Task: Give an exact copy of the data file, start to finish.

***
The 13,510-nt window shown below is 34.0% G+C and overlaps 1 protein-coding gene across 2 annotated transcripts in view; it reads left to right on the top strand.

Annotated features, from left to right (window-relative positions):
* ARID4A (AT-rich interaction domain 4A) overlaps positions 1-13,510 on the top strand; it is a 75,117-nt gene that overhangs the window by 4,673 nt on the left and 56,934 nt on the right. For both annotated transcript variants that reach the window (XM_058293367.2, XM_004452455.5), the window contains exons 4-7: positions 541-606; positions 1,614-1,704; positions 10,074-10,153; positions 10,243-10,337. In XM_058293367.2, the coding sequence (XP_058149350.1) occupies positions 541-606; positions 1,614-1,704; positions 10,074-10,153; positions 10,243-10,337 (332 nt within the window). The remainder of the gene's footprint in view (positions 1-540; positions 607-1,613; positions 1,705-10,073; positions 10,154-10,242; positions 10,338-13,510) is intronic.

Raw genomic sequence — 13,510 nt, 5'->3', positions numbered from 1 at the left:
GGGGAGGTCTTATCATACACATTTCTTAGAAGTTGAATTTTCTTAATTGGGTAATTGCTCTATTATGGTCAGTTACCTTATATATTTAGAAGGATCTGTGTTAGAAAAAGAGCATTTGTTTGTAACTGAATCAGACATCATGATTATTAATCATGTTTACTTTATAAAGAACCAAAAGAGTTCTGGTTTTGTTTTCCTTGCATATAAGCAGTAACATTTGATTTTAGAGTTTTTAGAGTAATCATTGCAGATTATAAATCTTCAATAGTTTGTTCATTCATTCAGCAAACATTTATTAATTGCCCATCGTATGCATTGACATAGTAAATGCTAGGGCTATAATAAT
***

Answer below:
The 13,510-nt window shown below is 34.0% G+C and overlaps 1 protein-coding gene across 2 annotated transcripts in view; it reads left to right on the top strand.

Annotated features, from left to right (window-relative positions):
* ARID4A (AT-rich interaction domain 4A) overlaps positions 1-13,510 on the top strand; it is a 75,117-nt gene that overhangs the window by 4,673 nt on the left and 56,934 nt on the right. For both annotated transcript variants that reach the window (XM_058293367.2, XM_004452455.5), the window contains exons 4-7: positions 541-606; positions 1,614-1,704; positions 10,074-10,153; positions 10,243-10,337. In XM_058293367.2, the coding sequence (XP_058149350.1) occupies positions 541-606; positions 1,614-1,704; positions 10,074-10,153; positions 10,243-10,337 (332 nt within the window). The remainder of the gene's footprint in view (positions 1-540; positions 607-1,613; positions 1,705-10,073; positions 10,154-10,242; positions 10,338-13,510) is intronic.

Raw genomic sequence — 13,510 nt, 5'->3', positions numbered from 1 at the left:
GGGGAGGTCTTATCATACACATTTCTTAGAAGTTGAATTTTCTTAATTGGGTAATTGCTCTATTATGGTCAGTTACCTTATATATTTAGAAGGATCTGTGTTAGAAAAAGAGCATTTGTTTGTAACTGAATCAGACATCATGATTATTAATCATGTTTACTTTATAAAGAACCAAAAGAGTTCTGGTTTTGTTTTCCTTGCATATAAGCAGTAACATTTGATTTTAGAGTTTTTAGAGTAATCATTGCAGATTATAAATCTTCAATAGTTTGTTCATTCATTCAGCAAACATTTATTAATTGCCCATCGTATGCATTGACATAGTAAATGCTAGGGCTATAATAAT